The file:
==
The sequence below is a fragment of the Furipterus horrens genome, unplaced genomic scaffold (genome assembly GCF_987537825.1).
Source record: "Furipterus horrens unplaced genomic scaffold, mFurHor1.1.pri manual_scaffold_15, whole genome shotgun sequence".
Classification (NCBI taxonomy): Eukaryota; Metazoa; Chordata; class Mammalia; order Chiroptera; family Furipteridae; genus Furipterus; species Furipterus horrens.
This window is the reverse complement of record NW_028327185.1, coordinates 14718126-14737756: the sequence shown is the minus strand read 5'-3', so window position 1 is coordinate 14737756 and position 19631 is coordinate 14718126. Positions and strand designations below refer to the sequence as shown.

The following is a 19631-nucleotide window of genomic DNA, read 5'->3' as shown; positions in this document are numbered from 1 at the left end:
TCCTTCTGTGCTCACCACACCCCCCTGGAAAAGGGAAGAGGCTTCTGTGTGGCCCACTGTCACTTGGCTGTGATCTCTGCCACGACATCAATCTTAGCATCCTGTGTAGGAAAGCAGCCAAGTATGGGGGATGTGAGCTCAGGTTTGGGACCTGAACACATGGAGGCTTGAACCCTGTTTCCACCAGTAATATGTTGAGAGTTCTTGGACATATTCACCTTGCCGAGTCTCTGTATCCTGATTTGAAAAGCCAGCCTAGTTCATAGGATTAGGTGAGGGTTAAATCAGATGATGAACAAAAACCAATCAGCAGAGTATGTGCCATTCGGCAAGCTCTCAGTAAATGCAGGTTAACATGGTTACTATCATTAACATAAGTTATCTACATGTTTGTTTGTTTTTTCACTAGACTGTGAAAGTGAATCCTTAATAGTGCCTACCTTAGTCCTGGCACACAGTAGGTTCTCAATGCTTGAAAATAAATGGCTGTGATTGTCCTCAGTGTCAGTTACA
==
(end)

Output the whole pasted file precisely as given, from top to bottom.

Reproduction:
The sequence below is a fragment of the Furipterus horrens genome, unplaced genomic scaffold (genome assembly GCF_987537825.1).
Source record: "Furipterus horrens unplaced genomic scaffold, mFurHor1.1.pri manual_scaffold_15, whole genome shotgun sequence".
Classification (NCBI taxonomy): Eukaryota; Metazoa; Chordata; class Mammalia; order Chiroptera; family Furipteridae; genus Furipterus; species Furipterus horrens.
This window is the reverse complement of record NW_028327185.1, coordinates 14718126-14737756: the sequence shown is the minus strand read 5'-3', so window position 1 is coordinate 14737756 and position 19631 is coordinate 14718126. Positions and strand designations below refer to the sequence as shown.

The following is a 19631-nucleotide window of genomic DNA, read 5'->3' as shown; positions in this document are numbered from 1 at the left end:
TCCTTCTGTGCTCACCACACCCCCCTGGAAAAGGGAAGAGGCTTCTGTGTGGCCCACTGTCACTTGGCTGTGATCTCTGCCACGACATCAATCTTAGCATCCTGTGTAGGAAAGCAGCCAAGTATGGGGGATGTGAGCTCAGGTTTGGGACCTGAACACATGGAGGCTTGAACCCTGTTTCCACCAGTAATATGTTGAGAGTTCTTGGACATATTCACCTTGCCGAGTCTCTGTATCCTGATTTGAAAAGCCAGCCTAGTTCATAGGATTAGGTGAGGGTTAAATCAGATGATGAACAAAAACCAATCAGCAGAGTATGTGCCATTCGGCAAGCTCTCAGTAAATGCAGGTTAACATGGTTACTATCATTAACATAAGTTATCTACATGTTTGTTTGTTTTTTCACTAGACTGTGAAAGTGAATCCTTAATAGTGCCTACCTTAGTCCTGGCACACAGTAGGTTCTCAATGCTTGAAAATAAATGGCTGTGATTGTCCTCAGTGTCAGTTACA